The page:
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Latino certainly flows better than Hispanic, a word saddled with the dry clicking sound of an empty C, so foreign to the Spanish language. It is also more accurate in my personal context, as a Spanish speaking national of Venezuela living in the United States of America. When I say Latino I think of Latin America, which is where I come from. I after all, am and will always be a Venezuelan.
But then I look at so many other Latinos with very similar circumstances and, at a first glance, what I see is that all I really share with most of them is the language. And I can't help but wonder if that language, which incidentally we misuse and pervert constantly, is enough of a bond for us to present ourselves collectively as a group to the rest of the nation.
Is Spanish enough for Latino marketers to brag about our collective buying power? Is it enough for Latino pollsters to brag about our ever-increasing political power? The answer is easy and is also a resounding yes. You can say many things about business and political people, but the one thing you cannot say is that they are stupid.
But when you reduce the question to a more personal level things can get tricky. Now the question is if my dear Spanish is enough for me to feel a connection with an illegal immigrant picking tomatoes in northern Florida or with a Mexican waiter in Texas, with Secretary of Labor Hilda Solis or with Florida senator Marco Rubio, with William Levy or with the folks enjoying their cortaditos in Calle Ocho? How about Christina Aguilera and Cameron Diaz? I don't know, honestly. Sometimes it seems it is and sometimes it doesn't.
I feel no bond whatsoever when I see Latino actors playing pimps and drug dealers in the movies, dropping a word or two in Spanish with the wrong accent every so often. But when I read things like how the Dream Act got torpedoed in Congress, or how Mitt Romney thinks that Arizona's immigration law should be the model for a national immigration reform, I feel attacked, I feel solidarity and I feel very very Latino.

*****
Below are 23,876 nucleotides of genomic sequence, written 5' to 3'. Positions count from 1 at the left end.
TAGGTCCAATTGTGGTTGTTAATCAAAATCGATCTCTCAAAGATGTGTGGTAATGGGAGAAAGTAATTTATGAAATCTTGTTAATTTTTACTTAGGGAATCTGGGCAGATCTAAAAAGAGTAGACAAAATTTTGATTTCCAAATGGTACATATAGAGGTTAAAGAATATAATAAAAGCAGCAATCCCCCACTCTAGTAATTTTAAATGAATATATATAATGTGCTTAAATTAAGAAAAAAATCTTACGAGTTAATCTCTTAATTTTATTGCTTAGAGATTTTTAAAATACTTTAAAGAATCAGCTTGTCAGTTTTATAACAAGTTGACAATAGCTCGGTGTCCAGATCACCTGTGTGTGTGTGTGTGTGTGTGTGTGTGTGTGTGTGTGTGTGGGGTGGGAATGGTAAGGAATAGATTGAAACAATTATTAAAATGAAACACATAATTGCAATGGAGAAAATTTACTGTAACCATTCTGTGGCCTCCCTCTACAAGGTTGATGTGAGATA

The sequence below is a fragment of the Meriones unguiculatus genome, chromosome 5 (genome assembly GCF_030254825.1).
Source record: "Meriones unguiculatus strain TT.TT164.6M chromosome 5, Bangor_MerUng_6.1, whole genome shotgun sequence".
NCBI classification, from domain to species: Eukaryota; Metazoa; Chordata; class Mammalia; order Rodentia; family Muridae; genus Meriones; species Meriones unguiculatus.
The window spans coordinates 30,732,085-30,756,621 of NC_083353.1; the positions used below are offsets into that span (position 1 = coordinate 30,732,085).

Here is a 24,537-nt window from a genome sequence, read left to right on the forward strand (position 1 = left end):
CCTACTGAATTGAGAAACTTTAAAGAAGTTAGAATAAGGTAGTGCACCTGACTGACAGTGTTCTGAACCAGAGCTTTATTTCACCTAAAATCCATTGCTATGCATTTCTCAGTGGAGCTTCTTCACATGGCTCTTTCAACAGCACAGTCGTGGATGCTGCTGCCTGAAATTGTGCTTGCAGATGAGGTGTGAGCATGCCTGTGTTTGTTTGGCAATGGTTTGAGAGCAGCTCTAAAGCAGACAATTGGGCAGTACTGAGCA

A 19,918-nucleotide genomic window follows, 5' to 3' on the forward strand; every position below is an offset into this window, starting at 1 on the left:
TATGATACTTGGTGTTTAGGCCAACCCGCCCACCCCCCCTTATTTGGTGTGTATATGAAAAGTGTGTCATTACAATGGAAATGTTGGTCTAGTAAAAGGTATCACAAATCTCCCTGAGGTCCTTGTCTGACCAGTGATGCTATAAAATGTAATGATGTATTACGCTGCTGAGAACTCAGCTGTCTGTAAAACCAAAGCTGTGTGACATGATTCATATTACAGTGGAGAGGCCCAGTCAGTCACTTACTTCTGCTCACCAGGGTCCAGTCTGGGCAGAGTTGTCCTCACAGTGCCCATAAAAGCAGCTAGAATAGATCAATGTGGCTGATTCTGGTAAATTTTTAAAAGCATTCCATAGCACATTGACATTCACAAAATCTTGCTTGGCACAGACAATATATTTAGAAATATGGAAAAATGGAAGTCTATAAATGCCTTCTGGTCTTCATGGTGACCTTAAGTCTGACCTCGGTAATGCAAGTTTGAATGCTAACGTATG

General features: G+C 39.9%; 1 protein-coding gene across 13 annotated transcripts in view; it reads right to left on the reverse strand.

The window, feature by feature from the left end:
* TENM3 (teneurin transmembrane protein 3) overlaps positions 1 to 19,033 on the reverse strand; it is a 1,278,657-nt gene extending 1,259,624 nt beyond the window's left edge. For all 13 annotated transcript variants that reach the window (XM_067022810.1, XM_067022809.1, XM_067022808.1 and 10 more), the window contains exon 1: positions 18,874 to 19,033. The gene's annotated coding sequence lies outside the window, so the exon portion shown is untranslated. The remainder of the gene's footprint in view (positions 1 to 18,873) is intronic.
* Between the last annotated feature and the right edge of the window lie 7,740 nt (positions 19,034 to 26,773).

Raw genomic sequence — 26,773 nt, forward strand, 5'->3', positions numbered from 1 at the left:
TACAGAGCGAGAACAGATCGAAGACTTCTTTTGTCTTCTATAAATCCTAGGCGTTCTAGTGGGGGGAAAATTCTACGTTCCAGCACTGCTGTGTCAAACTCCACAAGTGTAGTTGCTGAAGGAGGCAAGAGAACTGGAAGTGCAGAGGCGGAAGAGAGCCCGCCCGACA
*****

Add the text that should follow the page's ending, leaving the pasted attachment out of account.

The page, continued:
So, what do you think? How do you feel?
Thank you so much, Mr. Gomez. Finally a voice of reason. I am a Latina or what I more like to refer to myself as a Caribbean Cocktail, a nice mix of Puerto Rican, Cuban and Trinidadian. But above all I just say I am American. It hurts when people forget that being Latino means people from Central and South America but also North America. My family doesn't hail from Spain, maybe some generations back but that was so long ago I can't trace it. America is my birthplace, my first langauge is English, my second is Spanish. My culture is American and a crazy mix of carribbean influences. I look very much Puerto Rican, there is no doubt of my heritage. I am proud of it and I love my family. I do not like when people assume I speak Spanish or I know how to make a Paella. Sorry but I don't have a funny accent or know anyone that was an illegal that crossed the border or was a gang member or drug dealer or wore a bandero around their head. I am not a dropout or teenage mom, no I am an educated woman with a Master's degree and I have no issue paying taxes. Sorry to ruin your image. Stereotypes presist because we let them persist. History books need to be changed to reflect the important contributions that our people made to this country and get the facts staraight about who really conquered the Americas. Our people were here before Columbus ever stepped foot on the New Land. And PR is a American Commonwealth, so my ancestors have been Americans far longer than most white people that came here seeking fortune in the 1930's. Oh, even though I am not Mexican, they were the first North Americans, being that the West coast from Texas up to Oregan was their territory before the white men came to settle. Most of those men married and had children with the locals, so people need to look to their bloodlines to know the truth of their ancestry. That is okay, because in 2050 most all Americans will be tan skinned and will be able to trace some part of their ancestry to Latin American roots. Just like my children;) Yes, Latinos once ruled this land and will one day again take back what was rightfully theirs in the first place. Wepa!